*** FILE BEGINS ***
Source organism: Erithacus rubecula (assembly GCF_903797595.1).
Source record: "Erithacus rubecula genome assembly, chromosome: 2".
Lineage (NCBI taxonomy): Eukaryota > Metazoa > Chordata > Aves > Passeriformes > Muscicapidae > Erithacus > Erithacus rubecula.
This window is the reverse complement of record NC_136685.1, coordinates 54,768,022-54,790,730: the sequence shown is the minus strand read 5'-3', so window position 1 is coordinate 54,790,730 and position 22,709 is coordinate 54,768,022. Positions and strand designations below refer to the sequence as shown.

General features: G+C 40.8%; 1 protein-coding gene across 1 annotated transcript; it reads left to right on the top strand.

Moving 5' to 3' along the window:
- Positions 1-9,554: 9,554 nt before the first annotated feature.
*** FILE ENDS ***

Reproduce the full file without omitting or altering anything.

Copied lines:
Source organism: Erithacus rubecula (assembly GCF_903797595.1).
Source record: "Erithacus rubecula genome assembly, chromosome: 2".
Lineage (NCBI taxonomy): Eukaryota > Metazoa > Chordata > Aves > Passeriformes > Muscicapidae > Erithacus > Erithacus rubecula.
This window is the reverse complement of record NC_136685.1, coordinates 54,768,022-54,790,730: the sequence shown is the minus strand read 5'-3', so window position 1 is coordinate 54,790,730 and position 22,709 is coordinate 54,768,022. Positions and strand designations below refer to the sequence as shown.

General features: G+C 40.8%; 1 protein-coding gene across 1 annotated transcript; it reads left to right on the top strand.

Moving 5' to 3' along the window:
- Positions 1-9,554: 9,554 nt before the first annotated feature.